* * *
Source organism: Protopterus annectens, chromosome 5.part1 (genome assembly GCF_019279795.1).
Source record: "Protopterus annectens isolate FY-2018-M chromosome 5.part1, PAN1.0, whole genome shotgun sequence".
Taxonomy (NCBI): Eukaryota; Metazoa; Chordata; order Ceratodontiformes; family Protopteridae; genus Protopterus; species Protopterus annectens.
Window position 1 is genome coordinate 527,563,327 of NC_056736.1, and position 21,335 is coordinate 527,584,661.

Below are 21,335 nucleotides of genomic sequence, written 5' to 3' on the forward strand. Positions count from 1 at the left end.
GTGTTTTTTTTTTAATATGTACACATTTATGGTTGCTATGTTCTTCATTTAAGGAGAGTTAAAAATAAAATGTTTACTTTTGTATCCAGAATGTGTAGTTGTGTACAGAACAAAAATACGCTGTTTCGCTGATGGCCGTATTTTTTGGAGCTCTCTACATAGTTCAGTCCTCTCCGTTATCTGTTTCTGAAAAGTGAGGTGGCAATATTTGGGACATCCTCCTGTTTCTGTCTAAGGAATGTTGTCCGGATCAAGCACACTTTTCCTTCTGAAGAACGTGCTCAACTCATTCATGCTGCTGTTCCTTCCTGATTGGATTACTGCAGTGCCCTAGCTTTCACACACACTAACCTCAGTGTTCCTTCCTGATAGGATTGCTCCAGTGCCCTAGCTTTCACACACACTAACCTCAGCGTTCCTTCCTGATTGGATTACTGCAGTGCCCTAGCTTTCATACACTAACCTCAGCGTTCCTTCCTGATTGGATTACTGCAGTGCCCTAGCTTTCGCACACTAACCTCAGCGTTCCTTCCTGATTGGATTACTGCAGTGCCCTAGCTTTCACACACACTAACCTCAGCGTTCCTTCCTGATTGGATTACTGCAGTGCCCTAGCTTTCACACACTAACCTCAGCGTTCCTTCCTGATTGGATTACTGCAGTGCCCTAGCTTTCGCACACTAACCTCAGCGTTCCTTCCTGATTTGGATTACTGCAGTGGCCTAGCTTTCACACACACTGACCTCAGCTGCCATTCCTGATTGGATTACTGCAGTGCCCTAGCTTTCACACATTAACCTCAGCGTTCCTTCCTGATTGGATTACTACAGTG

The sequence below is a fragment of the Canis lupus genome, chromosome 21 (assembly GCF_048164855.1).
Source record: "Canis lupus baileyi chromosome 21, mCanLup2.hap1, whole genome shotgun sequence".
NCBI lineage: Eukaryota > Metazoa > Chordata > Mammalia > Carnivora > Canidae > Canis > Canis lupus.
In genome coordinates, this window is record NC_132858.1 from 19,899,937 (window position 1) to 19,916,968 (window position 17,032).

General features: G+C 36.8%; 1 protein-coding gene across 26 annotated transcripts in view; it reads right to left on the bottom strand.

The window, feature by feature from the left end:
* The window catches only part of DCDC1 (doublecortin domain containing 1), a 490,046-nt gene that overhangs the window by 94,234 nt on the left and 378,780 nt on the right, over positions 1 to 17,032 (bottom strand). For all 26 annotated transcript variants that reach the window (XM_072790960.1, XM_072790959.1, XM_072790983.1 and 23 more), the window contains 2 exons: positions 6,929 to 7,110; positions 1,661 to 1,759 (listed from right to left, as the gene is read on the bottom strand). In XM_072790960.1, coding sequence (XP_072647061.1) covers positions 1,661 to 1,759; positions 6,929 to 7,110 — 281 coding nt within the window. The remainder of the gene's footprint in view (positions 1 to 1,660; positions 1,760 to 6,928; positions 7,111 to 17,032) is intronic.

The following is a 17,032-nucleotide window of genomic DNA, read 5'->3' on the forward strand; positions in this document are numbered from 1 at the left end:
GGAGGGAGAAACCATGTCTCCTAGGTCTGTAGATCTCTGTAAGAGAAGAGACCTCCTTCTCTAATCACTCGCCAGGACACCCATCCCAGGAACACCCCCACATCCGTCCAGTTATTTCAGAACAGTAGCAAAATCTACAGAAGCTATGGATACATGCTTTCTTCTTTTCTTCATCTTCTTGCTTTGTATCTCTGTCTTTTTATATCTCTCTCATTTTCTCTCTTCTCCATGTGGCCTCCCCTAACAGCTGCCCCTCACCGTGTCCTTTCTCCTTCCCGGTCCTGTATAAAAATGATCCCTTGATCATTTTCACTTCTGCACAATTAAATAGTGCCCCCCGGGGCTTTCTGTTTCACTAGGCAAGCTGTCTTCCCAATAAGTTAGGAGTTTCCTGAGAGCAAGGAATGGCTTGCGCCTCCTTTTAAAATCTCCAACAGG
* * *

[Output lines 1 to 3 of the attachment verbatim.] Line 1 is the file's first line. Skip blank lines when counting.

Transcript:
Source organism: Protopterus annectens, chromosome 5.part1 (genome assembly GCF_019279795.1).
Source record: "Protopterus annectens isolate FY-2018-M chromosome 5.part1, PAN1.0, whole genome shotgun sequence".
Taxonomy (NCBI): Eukaryota; Metazoa; Chordata; order Ceratodontiformes; family Protopteridae; genus Protopterus; species Protopterus annectens.